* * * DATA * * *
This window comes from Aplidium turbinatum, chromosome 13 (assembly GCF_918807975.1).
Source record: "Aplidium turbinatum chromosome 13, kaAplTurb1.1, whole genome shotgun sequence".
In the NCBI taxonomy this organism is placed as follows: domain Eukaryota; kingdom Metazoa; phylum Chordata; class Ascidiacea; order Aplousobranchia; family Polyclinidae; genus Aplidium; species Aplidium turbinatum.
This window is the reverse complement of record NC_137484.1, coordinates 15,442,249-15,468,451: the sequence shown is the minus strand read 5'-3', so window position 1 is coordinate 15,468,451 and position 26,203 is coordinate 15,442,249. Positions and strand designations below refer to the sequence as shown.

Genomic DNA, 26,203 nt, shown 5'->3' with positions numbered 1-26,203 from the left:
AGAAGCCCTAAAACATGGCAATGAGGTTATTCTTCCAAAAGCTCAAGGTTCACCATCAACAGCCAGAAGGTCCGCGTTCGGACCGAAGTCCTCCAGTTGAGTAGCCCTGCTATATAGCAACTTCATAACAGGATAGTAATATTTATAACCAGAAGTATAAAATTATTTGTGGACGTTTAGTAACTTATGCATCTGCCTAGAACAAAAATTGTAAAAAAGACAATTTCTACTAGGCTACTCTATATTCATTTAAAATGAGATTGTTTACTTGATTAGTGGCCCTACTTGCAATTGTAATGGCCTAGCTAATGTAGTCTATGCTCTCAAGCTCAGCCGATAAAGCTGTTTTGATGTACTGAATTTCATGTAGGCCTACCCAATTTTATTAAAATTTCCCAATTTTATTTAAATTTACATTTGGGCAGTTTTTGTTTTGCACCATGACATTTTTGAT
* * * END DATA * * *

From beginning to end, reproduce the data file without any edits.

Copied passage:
This window comes from Aplidium turbinatum, chromosome 13 (assembly GCF_918807975.1).
Source record: "Aplidium turbinatum chromosome 13, kaAplTurb1.1, whole genome shotgun sequence".
In the NCBI taxonomy this organism is placed as follows: domain Eukaryota; kingdom Metazoa; phylum Chordata; class Ascidiacea; order Aplousobranchia; family Polyclinidae; genus Aplidium; species Aplidium turbinatum.
This window is the reverse complement of record NC_137484.1, coordinates 15,442,249-15,468,451: the sequence shown is the minus strand read 5'-3', so window position 1 is coordinate 15,468,451 and position 26,203 is coordinate 15,442,249. Positions and strand designations below refer to the sequence as shown.

Genomic DNA, 26,203 nt, shown 5'->3' with positions numbered 1-26,203 from the left:
AGAAGCCCTAAAACATGGCAATGAGGTTATTCTTCCAAAAGCTCAAGGTTCACCATCAACAGCCAGAAGGTCCGCGTTCGGACCGAAGTCCTCCAGTTGAGTAGCCCTGCTATATAGCAACTTCATAACAGGATAGTAATATTTATAACCAGAAGTATAAAATTATTTGTGGACGTTTAGTAACTTATGCATCTGCCTAGAACAAAAATTGTAAAAAAGACAATTTCTACTAGGCTACTCTATATTCATTTAAAATGAGATTGTTTACTTGATTAGTGGCCCTACTTGCAATTGTAATGGCCTAGCTAATGTAGTCTATGCTCTCAAGCTCAGCCGATAAAGCTGTTTTGATGTACTGAATTTCATGTAGGCCTACCCAATTTTATTAAAATTTCCCAATTTTATTTAAATTTACATTTGGGCAGTTTTTGTTTTGCACCATGACATTTTTGAT